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Lising Agreement

I signed a listing agreement, changed my mind and told my agent to take it off the market. She never did, and she got me a full price offering. Contract to sell never went out. I finally told my agent it will not work out. I aslo asked her to release me from the listing agreement she said no I owe her the commission fee. she got me an "able and willing buyer".  listing expire in 6months. What should I do? Thank you

  • May 31 2014 - New York
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Answers (8)

What DID you do, zuser?
  • June 02 2014
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Profile picture for sunnyview
Awesome that you have those emails as some proof of your request! I would take those to the broker and ask for a written release.
  • June 02 2014
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Profile picture for zuser20140531092633679
Thank you everyone! This is one email i sent to her. Before she got me the full price buyer:

I have decided to take my place off the market at this time. I hope all is well.

Second email:


As per our contract if I do decide to put up the apartment before our agreement expires I will contact you.


She never sent me anything to sign in order for her to take it off the market.
  • June 02 2014
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I would add to make sure you contact an attorney that specializes in real estate, and not just a friend or acquaintance who is an attorney. I am shocked at how often attorneys unfamiliar with real estate contracts provide incorrect advice as they do not understand the specifics of such contracts.

To address Dunes unrelated bit on buyers agency agreements: Buyers agency agreements and listing agreements are two different issues and does not apply to your situation. For reasons I won't delve into here, I do not request my buyers sign a buyers agency agreement while I do require sellers to sign a listing agreement. I suspect many agents perform similarly, thus the quoted statistic. While I agree with Dunes that agents cannot provide legal advice, I am weary of unrelated advice that can appear to be pushing an agenda.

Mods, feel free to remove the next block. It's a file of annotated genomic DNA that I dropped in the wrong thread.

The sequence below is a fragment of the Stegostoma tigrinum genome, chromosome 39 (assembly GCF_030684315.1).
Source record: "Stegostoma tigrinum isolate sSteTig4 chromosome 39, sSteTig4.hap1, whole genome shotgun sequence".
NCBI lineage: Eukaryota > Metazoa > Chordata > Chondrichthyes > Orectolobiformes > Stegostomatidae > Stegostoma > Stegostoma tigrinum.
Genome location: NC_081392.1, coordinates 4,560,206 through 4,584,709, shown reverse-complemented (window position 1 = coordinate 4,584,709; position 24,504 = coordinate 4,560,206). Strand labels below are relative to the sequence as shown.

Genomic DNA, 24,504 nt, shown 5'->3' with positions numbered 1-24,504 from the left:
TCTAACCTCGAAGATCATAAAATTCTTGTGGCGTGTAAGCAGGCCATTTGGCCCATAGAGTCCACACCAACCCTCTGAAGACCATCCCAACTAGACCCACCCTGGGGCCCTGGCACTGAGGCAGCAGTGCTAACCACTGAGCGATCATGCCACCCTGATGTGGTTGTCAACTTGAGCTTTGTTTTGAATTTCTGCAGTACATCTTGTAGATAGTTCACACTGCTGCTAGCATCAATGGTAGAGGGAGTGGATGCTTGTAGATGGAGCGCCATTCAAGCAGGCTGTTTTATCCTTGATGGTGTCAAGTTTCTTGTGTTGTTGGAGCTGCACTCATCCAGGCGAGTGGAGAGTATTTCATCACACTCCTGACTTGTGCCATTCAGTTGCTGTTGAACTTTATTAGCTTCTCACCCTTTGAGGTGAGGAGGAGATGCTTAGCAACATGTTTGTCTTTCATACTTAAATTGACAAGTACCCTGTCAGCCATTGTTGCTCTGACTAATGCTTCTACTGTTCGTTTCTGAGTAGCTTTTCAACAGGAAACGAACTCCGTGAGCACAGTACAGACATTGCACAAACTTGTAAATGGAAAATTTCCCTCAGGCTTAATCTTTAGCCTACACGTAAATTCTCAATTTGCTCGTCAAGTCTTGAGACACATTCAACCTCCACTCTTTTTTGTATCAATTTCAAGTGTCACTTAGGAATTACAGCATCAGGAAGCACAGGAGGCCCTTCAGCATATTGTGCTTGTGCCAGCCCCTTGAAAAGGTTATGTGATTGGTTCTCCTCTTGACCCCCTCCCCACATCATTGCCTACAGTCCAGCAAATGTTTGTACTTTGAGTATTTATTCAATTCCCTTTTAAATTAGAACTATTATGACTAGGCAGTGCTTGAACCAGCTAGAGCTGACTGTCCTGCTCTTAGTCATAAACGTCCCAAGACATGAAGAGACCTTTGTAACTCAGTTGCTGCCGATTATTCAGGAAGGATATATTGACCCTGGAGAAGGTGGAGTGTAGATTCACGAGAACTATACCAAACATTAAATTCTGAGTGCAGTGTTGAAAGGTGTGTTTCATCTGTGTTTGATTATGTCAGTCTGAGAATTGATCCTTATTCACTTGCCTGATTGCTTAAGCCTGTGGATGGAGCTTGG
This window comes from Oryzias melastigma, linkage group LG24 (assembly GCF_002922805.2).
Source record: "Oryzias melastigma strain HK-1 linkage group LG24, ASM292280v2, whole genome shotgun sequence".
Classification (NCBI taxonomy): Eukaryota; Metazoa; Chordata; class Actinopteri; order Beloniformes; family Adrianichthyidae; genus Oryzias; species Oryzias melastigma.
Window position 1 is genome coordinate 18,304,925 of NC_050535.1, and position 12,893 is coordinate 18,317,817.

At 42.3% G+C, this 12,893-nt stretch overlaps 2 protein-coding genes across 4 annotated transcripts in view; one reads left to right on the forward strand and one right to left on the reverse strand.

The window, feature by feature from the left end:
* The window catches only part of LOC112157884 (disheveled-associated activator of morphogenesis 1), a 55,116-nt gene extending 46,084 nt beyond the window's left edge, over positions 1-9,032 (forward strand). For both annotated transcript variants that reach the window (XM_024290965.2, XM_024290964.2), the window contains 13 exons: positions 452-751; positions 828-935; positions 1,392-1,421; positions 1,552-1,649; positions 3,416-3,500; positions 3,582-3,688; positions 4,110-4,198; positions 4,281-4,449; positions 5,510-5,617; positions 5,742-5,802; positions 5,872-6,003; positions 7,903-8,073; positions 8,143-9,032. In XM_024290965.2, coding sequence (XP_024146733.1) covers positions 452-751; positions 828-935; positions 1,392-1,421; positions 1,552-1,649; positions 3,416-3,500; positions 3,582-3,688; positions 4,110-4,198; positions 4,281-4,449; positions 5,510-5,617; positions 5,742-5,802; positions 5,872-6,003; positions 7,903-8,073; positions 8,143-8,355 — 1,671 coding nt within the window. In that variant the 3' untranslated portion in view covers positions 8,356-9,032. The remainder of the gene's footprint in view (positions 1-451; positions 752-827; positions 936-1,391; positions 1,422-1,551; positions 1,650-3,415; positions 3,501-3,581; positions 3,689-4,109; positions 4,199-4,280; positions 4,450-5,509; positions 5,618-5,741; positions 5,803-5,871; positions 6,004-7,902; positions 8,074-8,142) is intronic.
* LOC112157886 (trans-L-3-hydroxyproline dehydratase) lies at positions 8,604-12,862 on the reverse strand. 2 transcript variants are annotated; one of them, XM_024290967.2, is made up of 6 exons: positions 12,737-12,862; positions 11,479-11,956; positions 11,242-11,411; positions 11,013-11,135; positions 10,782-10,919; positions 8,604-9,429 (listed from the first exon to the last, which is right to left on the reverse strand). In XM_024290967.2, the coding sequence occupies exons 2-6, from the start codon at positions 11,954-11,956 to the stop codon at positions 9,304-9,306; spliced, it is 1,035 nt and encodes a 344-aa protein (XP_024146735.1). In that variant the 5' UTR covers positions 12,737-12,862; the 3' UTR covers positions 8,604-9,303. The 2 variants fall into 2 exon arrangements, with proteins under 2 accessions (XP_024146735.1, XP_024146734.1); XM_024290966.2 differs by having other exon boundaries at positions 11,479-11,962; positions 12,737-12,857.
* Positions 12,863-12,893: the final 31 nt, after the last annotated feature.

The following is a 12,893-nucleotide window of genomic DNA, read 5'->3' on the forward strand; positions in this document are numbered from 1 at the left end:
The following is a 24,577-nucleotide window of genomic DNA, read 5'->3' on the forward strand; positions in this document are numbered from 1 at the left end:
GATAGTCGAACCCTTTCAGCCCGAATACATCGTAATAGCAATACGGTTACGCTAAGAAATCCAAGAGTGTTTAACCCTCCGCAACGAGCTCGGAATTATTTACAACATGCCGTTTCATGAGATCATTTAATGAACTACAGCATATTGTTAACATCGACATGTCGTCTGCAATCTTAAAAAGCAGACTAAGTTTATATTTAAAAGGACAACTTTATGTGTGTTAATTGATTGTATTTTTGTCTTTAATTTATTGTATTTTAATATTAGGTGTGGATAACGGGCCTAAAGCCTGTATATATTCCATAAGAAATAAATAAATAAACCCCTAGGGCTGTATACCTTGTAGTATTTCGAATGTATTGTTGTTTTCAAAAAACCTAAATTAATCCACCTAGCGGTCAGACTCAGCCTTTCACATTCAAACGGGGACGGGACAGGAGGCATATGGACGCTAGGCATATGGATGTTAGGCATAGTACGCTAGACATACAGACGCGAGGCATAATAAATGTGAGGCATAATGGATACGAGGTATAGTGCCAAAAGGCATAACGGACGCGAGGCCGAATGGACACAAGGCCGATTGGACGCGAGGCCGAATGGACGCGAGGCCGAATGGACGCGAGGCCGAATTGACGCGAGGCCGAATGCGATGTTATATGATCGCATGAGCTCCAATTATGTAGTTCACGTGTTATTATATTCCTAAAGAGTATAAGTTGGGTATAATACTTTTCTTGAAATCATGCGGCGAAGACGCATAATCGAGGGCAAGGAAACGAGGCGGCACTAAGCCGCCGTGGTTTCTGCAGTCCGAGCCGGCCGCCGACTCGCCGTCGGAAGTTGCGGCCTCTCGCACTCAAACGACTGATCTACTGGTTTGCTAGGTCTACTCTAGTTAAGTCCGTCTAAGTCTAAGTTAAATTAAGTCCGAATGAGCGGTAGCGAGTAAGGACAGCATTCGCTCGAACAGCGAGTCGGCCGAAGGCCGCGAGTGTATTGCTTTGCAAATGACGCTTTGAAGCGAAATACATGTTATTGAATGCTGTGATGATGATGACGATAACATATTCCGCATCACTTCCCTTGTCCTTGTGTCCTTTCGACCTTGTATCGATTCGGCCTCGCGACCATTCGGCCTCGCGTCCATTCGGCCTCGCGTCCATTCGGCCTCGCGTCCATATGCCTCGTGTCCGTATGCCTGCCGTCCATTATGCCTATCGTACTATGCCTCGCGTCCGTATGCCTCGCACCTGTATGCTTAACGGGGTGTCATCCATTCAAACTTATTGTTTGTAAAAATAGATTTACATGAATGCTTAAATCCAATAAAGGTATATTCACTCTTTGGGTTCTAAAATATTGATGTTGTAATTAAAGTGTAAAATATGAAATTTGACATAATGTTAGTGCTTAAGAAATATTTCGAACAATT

• June 01 2014
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Profile picture for Dunes ..
IMO
In the first place if you're seeking legal advice about a Buyers Agreement or any contract/piece of paper you signed then you shouldn't be seeking it from Real Estate Agents or non-attorneys...there may be a possibility they don't know what they are talking about ;)

Agents/non-attorneys should not be giving legal advice (like the contract is binding or you gotta pay or or) in the first place imo ...cause it ain't their place
Too important to YOU for opinionated/perhaps biased yadda

1. Talk to the Broker/Owner of the Agency, share your side of the situation and see what they have to say

2. If you're not able to read and determine just what the agreement you signed says or if it actually says you have to pay if.....then get your advice/feedback from an attorney who can guide you or tell you what your legal options really are

Seems to me your situation is probably one of many reasons that according to the National Association of Realtors "Only 42% of buyers using an Agent signed a written Buyers Agency/Agent agreement"


Selling/Buying is not something to do on a whim or maybe I'll see or or..it's a huge business decision full of important decisions (like sign/don't sign..hire/don't hire)
Hope it all works out
  • May 31 2014
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First off, your request to cancel listing needed to be in writing, not verbal. I understand both sides of the coin. 

I do understand that people change their minds and things happen. I've always accommodated clients when I've encountered this situation.

That said, listing agreements ARE legally binding contracts and I find consumers often forget that. Per the terms of the contract, the agent performed, and is legally due a commission.

I think you probably need to consult an attorney at this point. Sorry!
  • May 31 2014
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Profile picture for sunnyview
If you have no proof that you cancelled like an email, phone recording/voicemail or paper trail to prove what you say, this may get sticky. I would definitely talk to broker in the office, but if that fails you may need to seek legal advice to find out about your options. 

Most courts will follow the written contract unless you have something to convince the judge that you did cancel and that the agent is now acting unreasonably.
  • May 31 2014
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The first thing is to restate that this is her problem, not yours, and to demand a written release from the listing agreement (which you should have gotten right after you told her you changed your mind about listing the property).

If she persists, talk to the managing broker of the firm. If they persist, be prepared for a letter from their attorney by retaining an attorney of your own.

All the best,
  • May 31 2014
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